India, Russia and China may consider imposing over-flight charges on European airlines, if the European Union (EU) continues with its plans of imposing a carbon tax on international airlines operating to the EU. The tax came into force from January 1.

A clearer picture is likely to emerge after an international conference in Moscow scheduled to begin on February 21. An inter-ministerial delegation drawn from the Ministries of External Affairs and Civil Aviation will attend the meet.

“There is growing acceptance between various countries, including the US and Brazil, on imposing some restrictions on the EU if they continue with their plans to impose the tax.

“If just India, Russia and China decide to start charging for over flying by European carriers or decide to restrict the number of flights being operated by them citing emission concerns, it could have a devastating effect on the European airline industry,” a senior Government official said on Friday.

Tough stance

Meanwhile, the Indian opposition to what it terms as a law that “offends Indian sovereignty” was conveyed yet again at a meeting in which the visiting EU Commissioner for Climate Action, Ms Connie Hedegaard, had with Ministers for Environment and Civil Aviation. “At Friday's meeting it was made clear that India and many other nations globally have little option of either accepting the new law or imposing retaliatory measures as the EU was being intransigence in its stand,” a senior Government official said.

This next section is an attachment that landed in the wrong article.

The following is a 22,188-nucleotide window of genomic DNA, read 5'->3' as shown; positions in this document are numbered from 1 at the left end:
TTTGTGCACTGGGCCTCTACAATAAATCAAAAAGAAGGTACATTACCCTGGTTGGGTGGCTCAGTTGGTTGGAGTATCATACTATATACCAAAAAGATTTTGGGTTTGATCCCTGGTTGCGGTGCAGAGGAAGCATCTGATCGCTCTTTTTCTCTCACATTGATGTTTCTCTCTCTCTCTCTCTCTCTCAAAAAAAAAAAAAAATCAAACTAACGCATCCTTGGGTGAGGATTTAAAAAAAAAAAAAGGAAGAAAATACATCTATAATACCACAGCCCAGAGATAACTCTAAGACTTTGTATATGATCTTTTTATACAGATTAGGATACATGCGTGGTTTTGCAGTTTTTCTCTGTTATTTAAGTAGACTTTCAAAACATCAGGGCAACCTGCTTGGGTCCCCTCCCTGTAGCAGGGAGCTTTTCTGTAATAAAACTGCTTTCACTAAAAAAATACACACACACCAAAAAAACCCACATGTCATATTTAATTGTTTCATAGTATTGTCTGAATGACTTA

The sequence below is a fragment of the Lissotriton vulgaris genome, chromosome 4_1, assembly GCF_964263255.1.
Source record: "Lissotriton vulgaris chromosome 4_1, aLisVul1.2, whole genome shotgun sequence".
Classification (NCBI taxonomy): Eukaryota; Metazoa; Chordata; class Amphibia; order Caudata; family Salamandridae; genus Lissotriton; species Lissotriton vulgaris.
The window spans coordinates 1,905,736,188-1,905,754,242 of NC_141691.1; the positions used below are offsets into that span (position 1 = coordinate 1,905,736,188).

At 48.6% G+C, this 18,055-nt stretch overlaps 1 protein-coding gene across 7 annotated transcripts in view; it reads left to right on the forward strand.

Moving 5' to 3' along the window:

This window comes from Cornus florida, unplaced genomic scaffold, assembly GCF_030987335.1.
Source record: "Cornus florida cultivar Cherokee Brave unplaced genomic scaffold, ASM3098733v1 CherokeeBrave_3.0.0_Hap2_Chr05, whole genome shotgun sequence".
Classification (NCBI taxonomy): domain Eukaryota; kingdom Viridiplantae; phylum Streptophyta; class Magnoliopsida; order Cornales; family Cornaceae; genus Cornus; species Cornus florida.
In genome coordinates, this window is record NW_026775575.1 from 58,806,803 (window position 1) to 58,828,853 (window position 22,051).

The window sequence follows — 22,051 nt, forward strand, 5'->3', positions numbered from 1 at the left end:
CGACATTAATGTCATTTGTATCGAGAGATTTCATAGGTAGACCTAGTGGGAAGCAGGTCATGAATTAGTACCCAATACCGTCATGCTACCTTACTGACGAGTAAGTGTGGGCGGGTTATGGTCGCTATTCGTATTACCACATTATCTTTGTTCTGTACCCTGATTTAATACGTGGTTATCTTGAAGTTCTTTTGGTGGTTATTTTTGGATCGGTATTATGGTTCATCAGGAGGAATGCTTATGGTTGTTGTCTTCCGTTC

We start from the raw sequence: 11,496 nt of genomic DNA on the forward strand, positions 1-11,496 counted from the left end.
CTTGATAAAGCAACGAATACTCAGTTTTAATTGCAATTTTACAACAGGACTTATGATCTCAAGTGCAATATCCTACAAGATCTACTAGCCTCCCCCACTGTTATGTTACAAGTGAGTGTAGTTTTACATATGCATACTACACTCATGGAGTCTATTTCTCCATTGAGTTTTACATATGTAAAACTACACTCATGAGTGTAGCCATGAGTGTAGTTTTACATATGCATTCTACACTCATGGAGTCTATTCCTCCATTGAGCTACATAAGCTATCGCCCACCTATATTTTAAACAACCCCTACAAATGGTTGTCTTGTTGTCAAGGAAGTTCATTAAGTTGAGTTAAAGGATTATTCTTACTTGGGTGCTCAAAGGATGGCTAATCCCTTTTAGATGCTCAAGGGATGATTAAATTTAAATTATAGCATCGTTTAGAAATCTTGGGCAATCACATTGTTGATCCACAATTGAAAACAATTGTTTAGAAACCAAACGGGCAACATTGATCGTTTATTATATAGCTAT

Addressing a luncheon meeting, Ms Hedegaard told newspersons that her delegation had “constructive talks despite holding different views” with the Civil Aviation Minister.

“We must find a global way of reducing emission from aviation and agreed to continue the dialogue. But we are still not clear about the position of India and the US vis-a-vis ICAO. It's not just a wild idea by the Europeans that we made this law. It is a fair, market-based system. What EU did was fully respectful of international law. We would want ICAO to come up with a new system in 6-12 months that can be put into force,” she added.

A trade war?

Indian officials warn that the EU emission trading system had the potential to degenerate into a trade war, if the EU decides to implement it on other sectors such as maritime.

“What will happen if the EU says that ships manufactured after a particular year are not be allowed into their waters. The principle of charging beyond your shores is wrong,” a senior Government said.

(This article was published on February 3, 2012)
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